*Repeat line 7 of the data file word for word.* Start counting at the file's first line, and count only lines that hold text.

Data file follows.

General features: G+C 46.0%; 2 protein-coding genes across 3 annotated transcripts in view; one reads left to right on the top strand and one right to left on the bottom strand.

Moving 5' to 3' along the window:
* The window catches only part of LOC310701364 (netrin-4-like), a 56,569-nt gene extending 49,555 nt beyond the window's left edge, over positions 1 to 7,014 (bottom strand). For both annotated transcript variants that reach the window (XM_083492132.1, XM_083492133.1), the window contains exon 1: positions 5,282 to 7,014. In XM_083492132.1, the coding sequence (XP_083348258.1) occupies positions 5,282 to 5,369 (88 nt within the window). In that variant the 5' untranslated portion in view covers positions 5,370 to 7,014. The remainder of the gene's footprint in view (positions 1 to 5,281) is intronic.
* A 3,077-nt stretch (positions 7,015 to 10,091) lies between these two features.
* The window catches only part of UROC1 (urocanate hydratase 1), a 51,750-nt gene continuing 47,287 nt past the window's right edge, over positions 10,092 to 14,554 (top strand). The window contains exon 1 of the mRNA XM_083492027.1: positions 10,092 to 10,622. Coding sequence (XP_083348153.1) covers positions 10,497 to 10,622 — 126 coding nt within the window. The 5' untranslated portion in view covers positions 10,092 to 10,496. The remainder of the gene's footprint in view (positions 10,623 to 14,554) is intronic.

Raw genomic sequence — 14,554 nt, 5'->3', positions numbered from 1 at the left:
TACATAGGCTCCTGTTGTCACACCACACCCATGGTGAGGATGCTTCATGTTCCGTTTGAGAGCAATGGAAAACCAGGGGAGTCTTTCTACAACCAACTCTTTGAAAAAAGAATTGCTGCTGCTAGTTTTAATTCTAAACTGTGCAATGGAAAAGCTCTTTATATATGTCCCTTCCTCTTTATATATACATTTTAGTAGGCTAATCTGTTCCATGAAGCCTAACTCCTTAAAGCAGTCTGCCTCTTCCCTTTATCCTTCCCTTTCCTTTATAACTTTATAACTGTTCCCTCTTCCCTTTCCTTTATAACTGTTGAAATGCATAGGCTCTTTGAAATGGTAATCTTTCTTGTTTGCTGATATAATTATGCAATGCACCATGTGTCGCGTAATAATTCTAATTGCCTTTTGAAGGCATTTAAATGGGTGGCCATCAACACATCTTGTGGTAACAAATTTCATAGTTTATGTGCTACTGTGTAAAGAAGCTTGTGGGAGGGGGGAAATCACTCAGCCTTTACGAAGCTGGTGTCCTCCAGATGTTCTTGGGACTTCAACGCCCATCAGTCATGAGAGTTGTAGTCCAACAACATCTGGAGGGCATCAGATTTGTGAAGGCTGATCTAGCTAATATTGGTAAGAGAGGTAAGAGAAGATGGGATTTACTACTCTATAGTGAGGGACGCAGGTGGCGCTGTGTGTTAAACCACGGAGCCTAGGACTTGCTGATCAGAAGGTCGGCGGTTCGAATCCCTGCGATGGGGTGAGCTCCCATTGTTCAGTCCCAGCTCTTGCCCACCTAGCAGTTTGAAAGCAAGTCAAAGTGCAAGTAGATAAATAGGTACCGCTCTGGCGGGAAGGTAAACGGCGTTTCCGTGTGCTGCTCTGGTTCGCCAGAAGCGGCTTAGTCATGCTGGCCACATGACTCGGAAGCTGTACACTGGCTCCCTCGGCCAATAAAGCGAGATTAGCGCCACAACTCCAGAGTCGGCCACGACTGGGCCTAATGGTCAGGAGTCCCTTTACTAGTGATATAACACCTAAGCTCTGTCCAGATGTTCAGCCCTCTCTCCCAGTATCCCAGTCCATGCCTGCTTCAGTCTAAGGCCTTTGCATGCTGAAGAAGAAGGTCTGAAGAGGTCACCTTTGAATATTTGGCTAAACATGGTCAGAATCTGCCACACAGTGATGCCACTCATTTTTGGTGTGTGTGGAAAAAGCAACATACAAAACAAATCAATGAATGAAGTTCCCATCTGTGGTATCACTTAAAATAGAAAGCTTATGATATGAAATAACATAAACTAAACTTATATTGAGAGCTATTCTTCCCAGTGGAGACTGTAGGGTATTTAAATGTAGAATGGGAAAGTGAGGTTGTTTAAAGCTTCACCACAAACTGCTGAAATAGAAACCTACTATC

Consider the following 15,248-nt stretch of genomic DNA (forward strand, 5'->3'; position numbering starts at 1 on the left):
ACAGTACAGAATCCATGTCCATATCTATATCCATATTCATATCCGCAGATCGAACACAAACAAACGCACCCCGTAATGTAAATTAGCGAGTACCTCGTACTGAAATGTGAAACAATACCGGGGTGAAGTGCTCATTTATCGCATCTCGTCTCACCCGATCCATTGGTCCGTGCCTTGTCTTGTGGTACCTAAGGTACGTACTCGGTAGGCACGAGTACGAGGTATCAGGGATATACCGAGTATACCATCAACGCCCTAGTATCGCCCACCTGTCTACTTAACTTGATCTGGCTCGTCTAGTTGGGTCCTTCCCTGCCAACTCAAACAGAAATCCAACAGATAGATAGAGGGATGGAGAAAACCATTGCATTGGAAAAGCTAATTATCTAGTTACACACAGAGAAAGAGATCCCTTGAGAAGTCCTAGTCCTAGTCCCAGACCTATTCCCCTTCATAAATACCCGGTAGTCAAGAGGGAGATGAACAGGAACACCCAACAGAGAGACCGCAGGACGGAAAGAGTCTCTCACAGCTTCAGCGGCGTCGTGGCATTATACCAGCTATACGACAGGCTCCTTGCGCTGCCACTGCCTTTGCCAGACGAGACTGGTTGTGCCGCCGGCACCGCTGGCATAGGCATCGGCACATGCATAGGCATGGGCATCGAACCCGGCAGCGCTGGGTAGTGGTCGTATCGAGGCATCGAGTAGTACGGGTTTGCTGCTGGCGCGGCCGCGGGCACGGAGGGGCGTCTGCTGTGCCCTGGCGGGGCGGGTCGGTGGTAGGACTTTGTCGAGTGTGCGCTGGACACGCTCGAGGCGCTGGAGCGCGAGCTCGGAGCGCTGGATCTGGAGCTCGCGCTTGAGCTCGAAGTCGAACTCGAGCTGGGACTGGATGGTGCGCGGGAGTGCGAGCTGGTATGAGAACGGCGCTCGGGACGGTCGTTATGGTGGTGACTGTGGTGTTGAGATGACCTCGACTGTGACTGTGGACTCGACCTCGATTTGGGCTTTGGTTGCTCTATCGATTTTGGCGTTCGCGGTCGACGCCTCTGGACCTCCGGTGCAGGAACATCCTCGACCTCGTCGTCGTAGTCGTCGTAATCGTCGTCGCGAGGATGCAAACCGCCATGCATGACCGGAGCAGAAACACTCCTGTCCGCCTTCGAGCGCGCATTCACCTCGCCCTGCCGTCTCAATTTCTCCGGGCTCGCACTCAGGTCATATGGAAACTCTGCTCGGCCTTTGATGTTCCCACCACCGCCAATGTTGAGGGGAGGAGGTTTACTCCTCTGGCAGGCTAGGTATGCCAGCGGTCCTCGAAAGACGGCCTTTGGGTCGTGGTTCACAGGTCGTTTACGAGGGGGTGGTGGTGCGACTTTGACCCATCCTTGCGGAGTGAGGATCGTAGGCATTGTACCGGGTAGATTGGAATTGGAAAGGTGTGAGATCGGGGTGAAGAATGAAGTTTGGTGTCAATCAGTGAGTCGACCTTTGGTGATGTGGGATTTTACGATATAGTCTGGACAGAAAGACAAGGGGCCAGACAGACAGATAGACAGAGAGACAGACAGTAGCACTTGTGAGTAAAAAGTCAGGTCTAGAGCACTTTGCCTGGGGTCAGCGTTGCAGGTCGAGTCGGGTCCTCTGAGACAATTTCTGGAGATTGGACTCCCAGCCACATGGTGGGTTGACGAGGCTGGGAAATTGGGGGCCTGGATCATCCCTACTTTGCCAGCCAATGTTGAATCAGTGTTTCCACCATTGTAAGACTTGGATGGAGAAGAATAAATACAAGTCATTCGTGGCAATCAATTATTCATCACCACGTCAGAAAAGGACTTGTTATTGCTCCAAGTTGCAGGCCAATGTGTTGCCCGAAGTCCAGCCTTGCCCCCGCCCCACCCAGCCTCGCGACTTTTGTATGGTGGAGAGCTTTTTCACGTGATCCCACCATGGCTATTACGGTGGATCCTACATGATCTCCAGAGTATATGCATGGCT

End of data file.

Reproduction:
TACATAGGCTCCTGTTGTCACACCACACCCATGGTGAGGATGCTTCATGTTCCGTTTGAGAGCAATGGAAAACCAGGGGAGTCTTTCTACAACCAACTCTTTGAAAAAAGAATTGCTGCTGCTAGTTTTAATTCTAAACTGTGCAATGGAAAAGCTCTTTATATATGTCCCTTCCTCTTTATATATACATTTTAGTAGGCTAATCTGTTCCATGAAGCCTAACTCCTTAAAGCAGTCTGCCTCTTCCCTTTATCCTTCCCTTTCCTTTATAACTTTATAACTGTTCCCTCTTCCCTTTCCTTTATAACTGTTGAAATGCATAGGCTCTTTGAAATGGTAATCTTTCTTGTTTGCTGATATAATTATGCAATGCACCATGTGTCGCGTAATAATTCTAATTGCCTTTTGAAGGCATTTAAATGGGTGGCCATCAACACATCTTGTGGTAACAAATTTCATAGTTTATGTGCTACTGTGTAAAGAAGCTTGTGGGAGGGGGGAAATCACTCAGCCTTTACGAAGCTGGTGTCCTCCAGATGTTCTTGGGACTTCAACGCCCATCAGTCATGAGAGTTGTAGTCCAACAACATCTGGAGGGCATCAGATTTGTGAAGGCTGATCTAGCTAATATTGGTAAGAGAGGTAAGAGAAGATGGGATTTACTACTCTATAGTGAGGGACGCAGGTGGCGCTGTGTGTTAAACCACGGAGCCTAGGACTTGCTGATCAGAAGGTCGGCGGTTCGAATCCCTGCGATGGGGTGAGCTCCCATTGTTCAGTCCCAGCTCTTGCCCACCTAGCAGTTTGAAAGCAAGTCAAAGTGCAAGTAGATAAATAGGTACCGCTCTGGCGGGAAGGTAAACGGCGTTTCCGTGTGCTGCTCTGGTTCGCCAGAAGCGGCTTAGTCATGCTGGCCACATGACTCGGAAGCTGTACACTGGCTCCCTCGGCCAATAAAGCGAGATTAGCGCCACAACTCCAGAGTCGGCCACGACTGGGCCTAATGGTCAGGAGTCCCTTTACTAGTGATATAACACCTAAGCTCTGTCCAGATGTTCAGCCCTCTCTCCCAGTATCCCAGTCCATGCCTGCTTCAGTCTAAGGCCTTTGCATGCTGAAGAAGAAGGTCTGAAGAGGTCACCTTTGAATATTTGGCTAAACATGGTCAGAATCTGCCACACAGTGATGCCACTCATTTTTGGTGTGTGTGGAAAAAGCAACATACAAAACAAATCAATGAATGAAGTTCCCATCTGTGGTATCACTTAAAATAGAAAGCTTATGATATGAAATAACATAAACTAAACTTATATTGAGAGCTATTCTTCCCAGTGGAGACTGTAGGGTATTTAAATGTAGAATGGGAAAGTGAGGTTGTTTAAAGCTTCACCACAAACTGCTGAAATAGAAACCTACTATC